Source: Safe World for Women
Many Mauritanian women and their families are now stipulating the one-wife as a prerequisite before marriage, but religious scholars have condemned it as a violation to Islamic teaching.

mauritian-womenMany of the Mauritanian women now insist on including a condition in the marriage contract that prevents the husband from keeping a previous wife or taking a new one. In case the husband violates this condition, the woman becomes entitled to file an immediate divorce.

For many parents, this restriction has become one of the most important conditions while negotiating marriage details with a suitor since they believe it is the key to their daughter’s happiness and marital stability.

VAW rare in Mauritania

Human rights monitors and female lawyers in Mauritania report that physical mistreatment of women by their husbands is rare.

The police and judiciary occasionally intervene in domestic abuse cases but women in traditional society rarely seek legal redress, relying instead upon family and ethnic group members to resolve domestic disputes.

The incidence of reported rape is also low.

Mauritanian women give up a lot of their rights in order to talk the groom into accepting the condition of not having another wife, said Fatima who insisted on this condition in her current and previous marriage.

"In order to be granted that right we neither ask for big dowries nor a divorce settlement," she told "We also don’t care about the apartment, furniture or the honeymoon."

Several women in Mauritania even stay with their families after marriage to give their husbands a chance to accumulate money to buy apartments ready at their own convenience.

"We make all these sacrifices in order to preserve our dignity."

Fatima added that this practice, even though considered unusual in the beginning, has earned Mauritania a lot of praise in the region.

"Arab and African women who visited Mauritania were impressed and several neighboring countries started imitating us like Morocco and Senegal."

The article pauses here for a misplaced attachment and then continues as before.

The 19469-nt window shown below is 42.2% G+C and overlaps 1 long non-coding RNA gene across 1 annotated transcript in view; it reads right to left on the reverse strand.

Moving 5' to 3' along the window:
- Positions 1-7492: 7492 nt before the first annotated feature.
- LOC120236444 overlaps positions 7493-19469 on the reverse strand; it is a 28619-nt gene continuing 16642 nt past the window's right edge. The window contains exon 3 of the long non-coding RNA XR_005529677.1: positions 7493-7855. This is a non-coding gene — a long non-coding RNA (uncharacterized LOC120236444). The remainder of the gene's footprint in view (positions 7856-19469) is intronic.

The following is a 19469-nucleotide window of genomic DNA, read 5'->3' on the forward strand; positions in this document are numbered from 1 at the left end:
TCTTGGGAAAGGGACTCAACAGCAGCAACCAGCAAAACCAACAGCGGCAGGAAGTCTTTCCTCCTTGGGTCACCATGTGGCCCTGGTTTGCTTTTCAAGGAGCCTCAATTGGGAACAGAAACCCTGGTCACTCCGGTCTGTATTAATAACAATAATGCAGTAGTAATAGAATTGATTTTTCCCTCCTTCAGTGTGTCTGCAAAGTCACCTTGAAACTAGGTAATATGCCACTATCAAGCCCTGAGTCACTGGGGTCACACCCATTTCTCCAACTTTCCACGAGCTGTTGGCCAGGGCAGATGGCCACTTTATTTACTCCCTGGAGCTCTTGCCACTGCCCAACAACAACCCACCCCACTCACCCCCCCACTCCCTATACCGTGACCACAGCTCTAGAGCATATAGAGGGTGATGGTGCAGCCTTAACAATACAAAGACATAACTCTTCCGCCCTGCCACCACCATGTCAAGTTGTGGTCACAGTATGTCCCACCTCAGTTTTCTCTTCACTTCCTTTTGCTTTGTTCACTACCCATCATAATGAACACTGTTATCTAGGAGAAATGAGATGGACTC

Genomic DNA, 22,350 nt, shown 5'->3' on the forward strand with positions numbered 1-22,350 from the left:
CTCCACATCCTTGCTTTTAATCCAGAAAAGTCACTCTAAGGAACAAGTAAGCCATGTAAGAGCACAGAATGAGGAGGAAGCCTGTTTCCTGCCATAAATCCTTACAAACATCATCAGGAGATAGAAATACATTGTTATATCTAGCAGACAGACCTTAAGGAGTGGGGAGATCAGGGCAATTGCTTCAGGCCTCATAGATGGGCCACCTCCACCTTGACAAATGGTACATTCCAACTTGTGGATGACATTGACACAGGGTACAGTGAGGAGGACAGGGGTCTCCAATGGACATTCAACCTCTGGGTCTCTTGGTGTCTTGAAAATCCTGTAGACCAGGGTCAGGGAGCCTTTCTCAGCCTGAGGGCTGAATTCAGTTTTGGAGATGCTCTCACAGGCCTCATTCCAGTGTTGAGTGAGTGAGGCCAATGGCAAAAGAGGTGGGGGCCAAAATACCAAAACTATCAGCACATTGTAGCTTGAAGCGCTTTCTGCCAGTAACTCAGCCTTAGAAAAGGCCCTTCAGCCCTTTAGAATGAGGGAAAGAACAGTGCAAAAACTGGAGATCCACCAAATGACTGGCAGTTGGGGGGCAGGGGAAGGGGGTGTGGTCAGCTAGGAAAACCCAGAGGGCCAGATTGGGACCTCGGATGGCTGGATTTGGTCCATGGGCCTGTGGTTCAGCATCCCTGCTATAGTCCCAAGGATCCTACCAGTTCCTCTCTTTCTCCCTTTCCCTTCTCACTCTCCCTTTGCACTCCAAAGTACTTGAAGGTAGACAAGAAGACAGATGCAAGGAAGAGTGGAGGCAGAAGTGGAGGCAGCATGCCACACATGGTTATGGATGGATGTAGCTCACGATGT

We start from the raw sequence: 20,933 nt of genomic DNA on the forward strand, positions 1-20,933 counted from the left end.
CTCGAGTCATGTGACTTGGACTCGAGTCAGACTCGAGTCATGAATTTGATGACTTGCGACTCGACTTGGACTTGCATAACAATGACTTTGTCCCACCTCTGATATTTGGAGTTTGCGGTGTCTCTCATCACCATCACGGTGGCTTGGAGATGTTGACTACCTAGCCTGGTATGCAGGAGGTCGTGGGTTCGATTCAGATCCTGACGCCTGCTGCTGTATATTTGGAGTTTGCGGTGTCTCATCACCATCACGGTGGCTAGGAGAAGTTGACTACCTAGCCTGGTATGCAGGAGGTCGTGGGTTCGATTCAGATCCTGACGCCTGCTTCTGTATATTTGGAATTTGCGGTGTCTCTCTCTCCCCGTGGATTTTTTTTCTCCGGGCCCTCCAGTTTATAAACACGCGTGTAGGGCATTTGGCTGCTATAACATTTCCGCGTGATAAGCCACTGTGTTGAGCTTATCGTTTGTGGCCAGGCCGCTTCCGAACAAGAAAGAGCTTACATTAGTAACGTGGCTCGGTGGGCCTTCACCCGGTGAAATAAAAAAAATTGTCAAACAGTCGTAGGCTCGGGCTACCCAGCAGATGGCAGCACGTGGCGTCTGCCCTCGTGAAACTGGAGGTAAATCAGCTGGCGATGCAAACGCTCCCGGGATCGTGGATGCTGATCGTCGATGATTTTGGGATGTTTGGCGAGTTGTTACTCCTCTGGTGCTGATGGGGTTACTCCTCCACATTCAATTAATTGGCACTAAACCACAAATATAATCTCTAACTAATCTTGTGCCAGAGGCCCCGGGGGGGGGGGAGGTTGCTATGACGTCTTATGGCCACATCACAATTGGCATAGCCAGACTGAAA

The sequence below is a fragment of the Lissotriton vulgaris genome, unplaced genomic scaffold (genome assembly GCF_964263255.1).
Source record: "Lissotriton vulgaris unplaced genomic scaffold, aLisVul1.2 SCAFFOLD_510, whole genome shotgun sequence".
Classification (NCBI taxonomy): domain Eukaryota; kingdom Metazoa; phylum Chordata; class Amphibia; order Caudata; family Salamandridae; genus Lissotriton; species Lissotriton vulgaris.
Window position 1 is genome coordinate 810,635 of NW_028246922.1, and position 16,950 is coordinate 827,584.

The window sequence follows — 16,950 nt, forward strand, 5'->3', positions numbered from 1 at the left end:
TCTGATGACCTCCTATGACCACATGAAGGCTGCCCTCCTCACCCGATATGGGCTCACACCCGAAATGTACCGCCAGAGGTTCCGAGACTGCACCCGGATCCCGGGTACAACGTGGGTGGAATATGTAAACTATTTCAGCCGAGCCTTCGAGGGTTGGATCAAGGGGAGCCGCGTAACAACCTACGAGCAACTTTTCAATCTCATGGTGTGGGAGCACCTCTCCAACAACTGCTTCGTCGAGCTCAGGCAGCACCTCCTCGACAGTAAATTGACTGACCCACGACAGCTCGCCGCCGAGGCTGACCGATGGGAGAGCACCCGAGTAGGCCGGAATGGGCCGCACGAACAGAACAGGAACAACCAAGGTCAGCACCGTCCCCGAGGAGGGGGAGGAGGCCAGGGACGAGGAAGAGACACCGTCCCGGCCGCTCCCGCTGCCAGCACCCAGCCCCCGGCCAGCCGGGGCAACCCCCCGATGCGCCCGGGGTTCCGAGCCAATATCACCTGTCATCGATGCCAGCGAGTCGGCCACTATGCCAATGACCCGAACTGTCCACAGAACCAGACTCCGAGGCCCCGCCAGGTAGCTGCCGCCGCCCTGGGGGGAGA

Human rights organizations hailed this practice as a positive step towards granting Mauritanian women more rights, and praised the government for instructing the Civil Rights Authority to give women the right to set this condition in the marriage contract.

Fatwa against FGM

A 2007 study showed that 72 percent of women in Mauritania had undergone FGM.

However a recent fatwa banning female genital mutilation/cutting in Mauritania will help reduce the practice - if religious leaders take the message to the people, scholars and anti-FGM/C activists say.

There is a belief that GGM/C is part of Islamic culture and some families cut their girls "as Allah wishes"


On the other hand, several religious scholars in Mauritania slammed the condition and considered it as violation of Islamic laws that give men the right to take up to four wives.

This condition, they argue, has a negative impact on society since it will increase divorce rates whether in making the man leave his previous wife or in giving the woman the right to divorce if the husband remarries.

Some scholars say that a woman and her future husband can verbally agree that he does not remarry without writing this condition on the marriage contract.

The "verbal contract" they justify it is that women can change their minds later on by deciding on not wanting to have a divorce if their husbands take second wives.

However, few scholars sanction the condition as long as the husband agrees to abide by this commitment.


Despite the fact that a considerable portion of Mauritanian men agree not to have another wife, there is always a way of going around it. Some men divorce the first wife then take her back after marrying the second one.

Other men remarry in secret taking advantage of the social conditions that lead several Mauritanian women to accept a secret marriage. Divorced and unmarried women agree to marry a married man in secret believing that their marriage prospects are diminishing as they get older.

Poor families also agree to marry their girls to rich married men in secret since the future husband usually provides for the entire family. Sometimes a woman would know that her husband violated the condition and would pretend not to and not ask for divorce. This especially applies to upper classes where women care about their social image and prefer not to announce that their husbands remarried in secret.


Scholars disagree as to when the anti-polygamy condition started to be applied.

According to Mauritanian traditions, most pre-nuptial agreements were made verbally in the presence of several witnesses from both families.

The man, for example, would pledge to treat his wife well and never to leave her and sometimes would commit to household details like bringing her a maid and so on.

Sometimes parents would set religious conditions that make the husband ensure that his wife practices her rituals on regular basis. For example, the husband can pledge to wake his wife up every day when it’s time for dawn prayers.

Marriage conditions have undergone remarkable changes as women started gaining more rights in Mauritania. For example, a woman would demand that she continues her education and/or work after marriage even if she has children.


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